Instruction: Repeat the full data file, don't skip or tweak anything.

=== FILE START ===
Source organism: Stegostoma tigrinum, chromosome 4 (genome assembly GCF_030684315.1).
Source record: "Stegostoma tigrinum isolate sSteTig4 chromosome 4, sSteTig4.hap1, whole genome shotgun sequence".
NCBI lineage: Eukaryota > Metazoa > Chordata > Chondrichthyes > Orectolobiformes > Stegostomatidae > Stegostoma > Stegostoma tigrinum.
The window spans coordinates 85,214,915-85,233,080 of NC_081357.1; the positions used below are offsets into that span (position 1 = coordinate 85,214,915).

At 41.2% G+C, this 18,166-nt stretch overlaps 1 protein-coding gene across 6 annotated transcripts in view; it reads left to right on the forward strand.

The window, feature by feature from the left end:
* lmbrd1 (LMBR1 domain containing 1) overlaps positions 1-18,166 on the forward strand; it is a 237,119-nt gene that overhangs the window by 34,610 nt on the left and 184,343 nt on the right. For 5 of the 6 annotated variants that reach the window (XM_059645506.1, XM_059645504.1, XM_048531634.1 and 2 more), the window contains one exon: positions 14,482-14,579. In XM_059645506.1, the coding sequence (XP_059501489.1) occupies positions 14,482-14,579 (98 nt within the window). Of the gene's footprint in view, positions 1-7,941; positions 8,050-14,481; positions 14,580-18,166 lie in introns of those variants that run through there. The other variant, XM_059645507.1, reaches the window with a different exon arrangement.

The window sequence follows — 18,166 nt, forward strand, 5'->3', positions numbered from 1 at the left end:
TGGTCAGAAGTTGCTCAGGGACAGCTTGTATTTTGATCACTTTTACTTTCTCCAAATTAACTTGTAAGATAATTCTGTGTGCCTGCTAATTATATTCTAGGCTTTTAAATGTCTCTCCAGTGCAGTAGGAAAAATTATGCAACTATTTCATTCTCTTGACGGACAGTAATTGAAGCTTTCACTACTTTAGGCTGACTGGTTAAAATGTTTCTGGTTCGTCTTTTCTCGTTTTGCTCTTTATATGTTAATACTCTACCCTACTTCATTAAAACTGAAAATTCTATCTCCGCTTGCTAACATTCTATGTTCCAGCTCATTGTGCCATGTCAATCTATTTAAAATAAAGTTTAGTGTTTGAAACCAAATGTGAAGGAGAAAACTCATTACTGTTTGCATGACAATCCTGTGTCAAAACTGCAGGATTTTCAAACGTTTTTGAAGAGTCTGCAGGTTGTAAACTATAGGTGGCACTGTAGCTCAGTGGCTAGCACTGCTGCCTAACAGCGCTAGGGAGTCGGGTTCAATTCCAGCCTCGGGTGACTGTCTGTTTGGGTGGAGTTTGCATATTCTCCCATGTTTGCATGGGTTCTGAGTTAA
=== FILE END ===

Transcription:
Source organism: Stegostoma tigrinum, chromosome 4 (genome assembly GCF_030684315.1).
Source record: "Stegostoma tigrinum isolate sSteTig4 chromosome 4, sSteTig4.hap1, whole genome shotgun sequence".
NCBI lineage: Eukaryota > Metazoa > Chordata > Chondrichthyes > Orectolobiformes > Stegostomatidae > Stegostoma > Stegostoma tigrinum.
The window spans coordinates 85,214,915-85,233,080 of NC_081357.1; the positions used below are offsets into that span (position 1 = coordinate 85,214,915).

At 41.2% G+C, this 18,166-nt stretch overlaps 1 protein-coding gene across 6 annotated transcripts in view; it reads left to right on the forward strand.

The window, feature by feature from the left end:
* lmbrd1 (LMBR1 domain containing 1) overlaps positions 1-18,166 on the forward strand; it is a 237,119-nt gene that overhangs the window by 34,610 nt on the left and 184,343 nt on the right. For 5 of the 6 annotated variants that reach the window (XM_059645506.1, XM_059645504.1, XM_048531634.1 and 2 more), the window contains one exon: positions 14,482-14,579. In XM_059645506.1, the coding sequence (XP_059501489.1) occupies positions 14,482-14,579 (98 nt within the window). Of the gene's footprint in view, positions 1-7,941; positions 8,050-14,481; positions 14,580-18,166 lie in introns of those variants that run through there. The other variant, XM_059645507.1, reaches the window with a different exon arrangement.

The window sequence follows — 18,166 nt, forward strand, 5'->3', positions numbered from 1 at the left end:
TGGTCAGAAGTTGCTCAGGGACAGCTTGTATTTTGATCACTTTTACTTTCTCCAAATTAACTTGTAAGATAATTCTGTGTGCCTGCTAATTATATTCTAGGCTTTTAAATGTCTCTCCAGTGCAGTAGGAAAAATTATGCAACTATTTCATTCTCTTGACGGACAGTAATTGAAGCTTTCACTACTTTAGGCTGACTGGTTAAAATGTTTCTGGTTCGTCTTTTCTCGTTTTGCTCTTTATATGTTAATACTCTACCCTACTTCATTAAAACTGAAAATTCTATCTCCGCTTGCTAACATTCTATGTTCCAGCTCATTGTGCCATGTCAATCTATTTAAAATAAAGTTTAGTGTTTGAAACCAAATGTGAAGGAGAAAACTCATTACTGTTTGCATGACAATCCTGTGTCAAAACTGCAGGATTTTCAAACGTTTTTGAAGAGTCTGCAGGTTGTAAACTATAGGTGGCACTGTAGCTCAGTGGCTAGCACTGCTGCCTAACAGCGCTAGGGAGTCGGGTTCAATTCCAGCCTCGGGTGACTGTCTGTTTGGGTGGAGTTTGCATATTCTCCCATGTTTGCATGGGTTCTGAGTTAA